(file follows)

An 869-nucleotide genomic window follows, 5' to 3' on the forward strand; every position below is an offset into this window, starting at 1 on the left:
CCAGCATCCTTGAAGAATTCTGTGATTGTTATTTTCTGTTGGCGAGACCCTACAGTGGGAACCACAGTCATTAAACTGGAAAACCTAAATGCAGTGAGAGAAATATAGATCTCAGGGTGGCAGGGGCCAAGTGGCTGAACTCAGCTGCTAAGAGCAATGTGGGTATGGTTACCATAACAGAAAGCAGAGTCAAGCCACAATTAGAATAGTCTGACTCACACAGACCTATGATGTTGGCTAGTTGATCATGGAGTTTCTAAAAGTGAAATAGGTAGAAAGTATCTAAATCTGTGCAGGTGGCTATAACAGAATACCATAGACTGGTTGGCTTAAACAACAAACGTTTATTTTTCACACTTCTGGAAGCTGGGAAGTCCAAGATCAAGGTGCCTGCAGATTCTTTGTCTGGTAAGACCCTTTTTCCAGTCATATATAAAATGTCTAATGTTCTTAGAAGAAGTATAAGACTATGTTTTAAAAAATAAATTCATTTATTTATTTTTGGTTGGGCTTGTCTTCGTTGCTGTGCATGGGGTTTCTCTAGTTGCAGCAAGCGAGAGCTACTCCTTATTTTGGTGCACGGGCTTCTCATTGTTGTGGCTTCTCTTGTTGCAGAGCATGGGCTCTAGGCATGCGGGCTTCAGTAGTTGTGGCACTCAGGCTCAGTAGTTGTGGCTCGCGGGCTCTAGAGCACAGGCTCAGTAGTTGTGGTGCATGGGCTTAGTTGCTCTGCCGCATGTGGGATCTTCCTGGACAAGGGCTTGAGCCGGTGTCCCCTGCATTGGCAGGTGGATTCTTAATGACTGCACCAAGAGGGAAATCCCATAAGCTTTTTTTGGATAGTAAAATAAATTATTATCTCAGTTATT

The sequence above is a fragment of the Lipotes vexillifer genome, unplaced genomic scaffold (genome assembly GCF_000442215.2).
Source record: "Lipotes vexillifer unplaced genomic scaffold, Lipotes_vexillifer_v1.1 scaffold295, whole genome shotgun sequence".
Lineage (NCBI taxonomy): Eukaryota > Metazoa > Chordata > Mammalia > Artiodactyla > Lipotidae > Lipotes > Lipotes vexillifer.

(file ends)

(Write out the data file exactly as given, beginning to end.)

An 869-nucleotide genomic window follows, 5' to 3' on the forward strand; every position below is an offset into this window, starting at 1 on the left:
CCAGCATCCTTGAAGAATTCTGTGATTGTTATTTTCTGTTGGCGAGACCCTACAGTGGGAACCACAGTCATTAAACTGGAAAACCTAAATGCAGTGAGAGAAATATAGATCTCAGGGTGGCAGGGGCCAAGTGGCTGAACTCAGCTGCTAAGAGCAATGTGGGTATGGTTACCATAACAGAAAGCAGAGTCAAGCCACAATTAGAATAGTCTGACTCACACAGACCTATGATGTTGGCTAGTTGATCATGGAGTTTCTAAAAGTGAAATAGGTAGAAAGTATCTAAATCTGTGCAGGTGGCTATAACAGAATACCATAGACTGGTTGGCTTAAACAACAAACGTTTATTTTTCACACTTCTGGAAGCTGGGAAGTCCAAGATCAAGGTGCCTGCAGATTCTTTGTCTGGTAAGACCCTTTTTCCAGTCATATATAAAATGTCTAATGTTCTTAGAAGAAGTATAAGACTATGTTTTAAAAAATAAATTCATTTATTTATTTTTGGTTGGGCTTGTCTTCGTTGCTGTGCATGGGGTTTCTCTAGTTGCAGCAAGCGAGAGCTACTCCTTATTTTGGTGCACGGGCTTCTCATTGTTGTGGCTTCTCTTGTTGCAGAGCATGGGCTCTAGGCATGCGGGCTTCAGTAGTTGTGGCACTCAGGCTCAGTAGTTGTGGCTCGCGGGCTCTAGAGCACAGGCTCAGTAGTTGTGGTGCATGGGCTTAGTTGCTCTGCCGCATGTGGGATCTTCCTGGACAAGGGCTTGAGCCGGTGTCCCCTGCATTGGCAGGTGGATTCTTAATGACTGCACCAAGAGGGAAATCCCATAAGCTTTTTTTGGATAGTAAAATAAATTATTATCTCAGTTATT

The sequence above is a fragment of the Lipotes vexillifer genome, unplaced genomic scaffold (genome assembly GCF_000442215.2).
Source record: "Lipotes vexillifer unplaced genomic scaffold, Lipotes_vexillifer_v1.1 scaffold295, whole genome shotgun sequence".
Lineage (NCBI taxonomy): Eukaryota > Metazoa > Chordata > Mammalia > Artiodactyla > Lipotidae > Lipotes > Lipotes vexillifer.